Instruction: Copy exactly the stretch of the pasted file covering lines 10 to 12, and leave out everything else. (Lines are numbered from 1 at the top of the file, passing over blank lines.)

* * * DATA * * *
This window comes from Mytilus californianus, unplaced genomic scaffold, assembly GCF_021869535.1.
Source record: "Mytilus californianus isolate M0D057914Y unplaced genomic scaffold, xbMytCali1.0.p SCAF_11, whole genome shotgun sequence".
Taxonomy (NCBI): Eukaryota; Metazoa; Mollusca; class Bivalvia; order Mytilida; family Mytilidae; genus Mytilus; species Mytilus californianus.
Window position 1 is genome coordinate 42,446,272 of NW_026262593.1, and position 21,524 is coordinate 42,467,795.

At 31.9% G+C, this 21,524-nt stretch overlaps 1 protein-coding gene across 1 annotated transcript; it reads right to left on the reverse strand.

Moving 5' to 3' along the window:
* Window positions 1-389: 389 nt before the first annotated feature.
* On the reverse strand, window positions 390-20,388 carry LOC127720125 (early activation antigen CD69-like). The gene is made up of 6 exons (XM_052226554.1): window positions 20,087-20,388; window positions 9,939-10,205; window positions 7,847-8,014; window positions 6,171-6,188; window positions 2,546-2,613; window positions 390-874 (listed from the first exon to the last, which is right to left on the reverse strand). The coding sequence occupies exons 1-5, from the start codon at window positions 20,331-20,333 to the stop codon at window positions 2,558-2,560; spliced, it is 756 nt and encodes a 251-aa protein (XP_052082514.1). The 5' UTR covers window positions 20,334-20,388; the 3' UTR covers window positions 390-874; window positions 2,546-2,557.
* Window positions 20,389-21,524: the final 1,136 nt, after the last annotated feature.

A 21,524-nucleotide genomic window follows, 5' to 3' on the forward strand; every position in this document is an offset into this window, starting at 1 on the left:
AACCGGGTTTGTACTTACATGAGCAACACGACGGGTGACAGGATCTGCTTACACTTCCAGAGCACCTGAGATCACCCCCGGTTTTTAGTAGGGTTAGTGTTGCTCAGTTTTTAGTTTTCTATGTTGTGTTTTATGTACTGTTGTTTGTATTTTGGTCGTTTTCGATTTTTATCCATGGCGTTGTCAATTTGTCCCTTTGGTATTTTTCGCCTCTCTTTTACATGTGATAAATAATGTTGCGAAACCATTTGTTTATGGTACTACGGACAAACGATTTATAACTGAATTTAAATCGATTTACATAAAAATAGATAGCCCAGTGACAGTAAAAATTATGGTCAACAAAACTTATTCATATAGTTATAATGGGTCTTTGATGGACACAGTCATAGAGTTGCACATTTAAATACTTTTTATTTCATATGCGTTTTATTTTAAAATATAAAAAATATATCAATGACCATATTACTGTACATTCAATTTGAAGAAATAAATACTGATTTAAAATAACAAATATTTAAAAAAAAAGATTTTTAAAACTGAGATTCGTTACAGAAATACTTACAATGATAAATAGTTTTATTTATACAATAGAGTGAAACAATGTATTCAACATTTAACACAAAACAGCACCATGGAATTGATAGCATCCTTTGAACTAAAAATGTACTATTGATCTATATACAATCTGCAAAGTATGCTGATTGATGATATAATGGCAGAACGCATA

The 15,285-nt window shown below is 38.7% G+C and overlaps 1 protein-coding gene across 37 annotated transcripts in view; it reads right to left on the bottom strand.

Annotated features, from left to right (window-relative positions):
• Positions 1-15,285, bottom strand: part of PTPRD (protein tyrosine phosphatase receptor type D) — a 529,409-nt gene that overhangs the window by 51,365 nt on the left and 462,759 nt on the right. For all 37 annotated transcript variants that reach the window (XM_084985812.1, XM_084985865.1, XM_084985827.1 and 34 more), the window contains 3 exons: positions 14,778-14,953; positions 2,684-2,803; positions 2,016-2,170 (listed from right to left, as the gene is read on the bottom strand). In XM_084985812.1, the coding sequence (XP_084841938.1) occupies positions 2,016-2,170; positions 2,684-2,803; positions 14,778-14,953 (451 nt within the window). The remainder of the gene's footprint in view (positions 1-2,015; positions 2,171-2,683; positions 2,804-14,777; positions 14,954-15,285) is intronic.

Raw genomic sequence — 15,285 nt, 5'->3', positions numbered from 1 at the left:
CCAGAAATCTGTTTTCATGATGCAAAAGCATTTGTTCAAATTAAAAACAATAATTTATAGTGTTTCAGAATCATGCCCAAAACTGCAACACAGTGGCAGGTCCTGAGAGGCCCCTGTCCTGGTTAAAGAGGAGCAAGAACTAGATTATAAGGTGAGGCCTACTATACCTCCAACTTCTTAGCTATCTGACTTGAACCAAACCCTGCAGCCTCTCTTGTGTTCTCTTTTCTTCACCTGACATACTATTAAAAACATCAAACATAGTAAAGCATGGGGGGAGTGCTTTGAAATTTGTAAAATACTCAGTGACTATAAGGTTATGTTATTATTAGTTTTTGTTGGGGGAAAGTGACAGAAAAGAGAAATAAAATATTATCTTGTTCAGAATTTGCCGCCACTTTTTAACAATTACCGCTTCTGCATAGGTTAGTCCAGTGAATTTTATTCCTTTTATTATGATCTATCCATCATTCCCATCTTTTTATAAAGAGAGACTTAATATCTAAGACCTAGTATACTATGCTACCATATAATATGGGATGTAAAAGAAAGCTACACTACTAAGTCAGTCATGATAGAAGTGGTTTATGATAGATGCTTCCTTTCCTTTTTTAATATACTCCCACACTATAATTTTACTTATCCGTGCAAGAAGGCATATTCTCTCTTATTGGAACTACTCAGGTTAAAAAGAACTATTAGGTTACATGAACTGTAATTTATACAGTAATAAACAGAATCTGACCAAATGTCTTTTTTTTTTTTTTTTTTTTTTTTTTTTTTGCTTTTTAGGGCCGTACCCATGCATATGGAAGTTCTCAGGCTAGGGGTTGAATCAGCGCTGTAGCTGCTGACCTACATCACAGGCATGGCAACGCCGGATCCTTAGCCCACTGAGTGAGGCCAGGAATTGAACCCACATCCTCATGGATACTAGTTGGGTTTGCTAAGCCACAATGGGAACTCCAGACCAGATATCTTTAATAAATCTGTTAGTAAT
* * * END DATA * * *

A 21,524-nucleotide genomic window follows, 5' to 3' on the forward strand; every position in this document is an offset into this window, starting at 1 on the left:
AACCGGGTTTGTACTTACATGAGCAACACGACGGGTGACAGGATCTGCTTACACTTCCAGAGCACCTGAGATCACCCCCGGTTTTTAGTAGGGTTAGTGTTGCTCAGTTTTTAGTTTTCTATGTTGTGTTTTATGTACTGTTGTTTGTATTTTGGTCGTTTTCGATTTTTATCCATGGCGTTGTCAATTTGTCCCTTTGGTATTTTTCGCCTCTCTTTTACATGTGATAAATAATGTTGCGAAACCATTTGTTTATGGTACTACGGACAAACGATTTATAACTGAATTTAAATCGATTTACATAAAAATAGATAGCCCAGTGACAGTAAAAATTATGGTCAACAAAACTTATTCATATAGTTATAATGGGTCTTTGATGGACACAGTCATAGAGTTGCACATTTAAATACTTTTTATTTCATATGCGTTTTATTTTAAAATATAAAAAATATATCAATGACCATATTACTGTACATTCAATTTGAAGAAATAAATACTGATTTAAAATAACAAATATTTAAAAAAAAAGATTTTTAAAACTGAGATTCGTTACAGAAATACTTACAATGATAAATAGTTTTATTTATACAATAGAGTGAAACAATGTATTCAACATTTAACACAAAACAGCACCATGGAATTGATAGCATCCTTTGAACTAAAAATGTACTATTGATCTATATACAATCTGCAAAGTATGCTGATTGATGATATAATGGCAGAACGCATA

The 15,285-nt window shown below is 38.7% G+C and overlaps 1 protein-coding gene across 37 annotated transcripts in view; it reads right to left on the bottom strand.